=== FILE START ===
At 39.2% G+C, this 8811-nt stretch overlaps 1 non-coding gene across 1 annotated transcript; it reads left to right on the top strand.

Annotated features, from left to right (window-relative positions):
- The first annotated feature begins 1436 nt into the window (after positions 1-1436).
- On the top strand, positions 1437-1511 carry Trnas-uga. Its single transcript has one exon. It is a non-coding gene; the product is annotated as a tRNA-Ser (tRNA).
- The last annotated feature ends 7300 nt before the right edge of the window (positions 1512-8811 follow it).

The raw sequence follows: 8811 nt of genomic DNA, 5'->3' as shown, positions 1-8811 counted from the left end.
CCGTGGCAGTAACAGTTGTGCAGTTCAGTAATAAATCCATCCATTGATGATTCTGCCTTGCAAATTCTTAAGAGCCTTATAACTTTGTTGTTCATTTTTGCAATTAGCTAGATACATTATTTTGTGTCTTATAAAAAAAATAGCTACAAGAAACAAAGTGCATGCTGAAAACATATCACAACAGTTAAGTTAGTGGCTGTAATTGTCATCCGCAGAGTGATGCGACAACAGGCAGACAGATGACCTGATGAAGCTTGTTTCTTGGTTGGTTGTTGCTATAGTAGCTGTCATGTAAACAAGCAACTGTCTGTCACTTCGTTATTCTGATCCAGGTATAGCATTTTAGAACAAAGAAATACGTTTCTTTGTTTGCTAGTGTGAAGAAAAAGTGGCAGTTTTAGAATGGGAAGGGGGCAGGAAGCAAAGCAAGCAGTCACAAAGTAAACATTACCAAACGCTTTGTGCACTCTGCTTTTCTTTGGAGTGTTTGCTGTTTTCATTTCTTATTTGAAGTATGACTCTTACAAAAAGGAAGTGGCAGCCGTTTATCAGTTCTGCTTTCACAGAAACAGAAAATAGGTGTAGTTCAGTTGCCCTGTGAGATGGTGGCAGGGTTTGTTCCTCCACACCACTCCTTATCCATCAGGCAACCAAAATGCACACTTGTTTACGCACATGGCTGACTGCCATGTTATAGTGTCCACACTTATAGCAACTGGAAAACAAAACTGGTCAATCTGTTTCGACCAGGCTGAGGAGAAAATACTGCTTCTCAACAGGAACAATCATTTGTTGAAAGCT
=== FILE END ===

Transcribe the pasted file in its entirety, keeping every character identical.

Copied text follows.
At 39.2% G+C, this 8811-nt stretch overlaps 1 non-coding gene across 1 annotated transcript; it reads left to right on the top strand.

Annotated features, from left to right (window-relative positions):
- The first annotated feature begins 1436 nt into the window (after positions 1-1436).
- On the top strand, positions 1437-1511 carry Trnas-uga. Its single transcript has one exon. It is a non-coding gene; the product is annotated as a tRNA-Ser (tRNA).
- The last annotated feature ends 7300 nt before the right edge of the window (positions 1512-8811 follow it).

The raw sequence follows: 8811 nt of genomic DNA, 5'->3' as shown, positions 1-8811 counted from the left end.
CCGTGGCAGTAACAGTTGTGCAGTTCAGTAATAAATCCATCCATTGATGATTCTGCCTTGCAAATTCTTAAGAGCCTTATAACTTTGTTGTTCATTTTTGCAATTAGCTAGATACATTATTTTGTGTCTTATAAAAAAAATAGCTACAAGAAACAAAGTGCATGCTGAAAACATATCACAACAGTTAAGTTAGTGGCTGTAATTGTCATCCGCAGAGTGATGCGACAACAGGCAGACAGATGACCTGATGAAGCTTGTTTCTTGGTTGGTTGTTGCTATAGTAGCTGTCATGTAAACAAGCAACTGTCTGTCACTTCGTTATTCTGATCCAGGTATAGCATTTTAGAACAAAGAAATACGTTTCTTTGTTTGCTAGTGTGAAGAAAAAGTGGCAGTTTTAGAATGGGAAGGGGGCAGGAAGCAAAGCAAGCAGTCACAAAGTAAACATTACCAAACGCTTTGTGCACTCTGCTTTTCTTTGGAGTGTTTGCTGTTTTCATTTCTTATTTGAAGTATGACTCTTACAAAAAGGAAGTGGCAGCCGTTTATCAGTTCTGCTTTCACAGAAACAGAAAATAGGTGTAGTTCAGTTGCCCTGTGAGATGGTGGCAGGGTTTGTTCCTCCACACCACTCCTTATCCATCAGGCAACCAAAATGCACACTTGTTTACGCACATGGCTGACTGCCATGTTATAGTGTCCACACTTATAGCAACTGGAAAACAAAACTGGTCAATCTGTTTCGACCAGGCTGAGGAGAAAATACTGCTTCTCAACAGGAACAATCATTTGTTGAAAGCT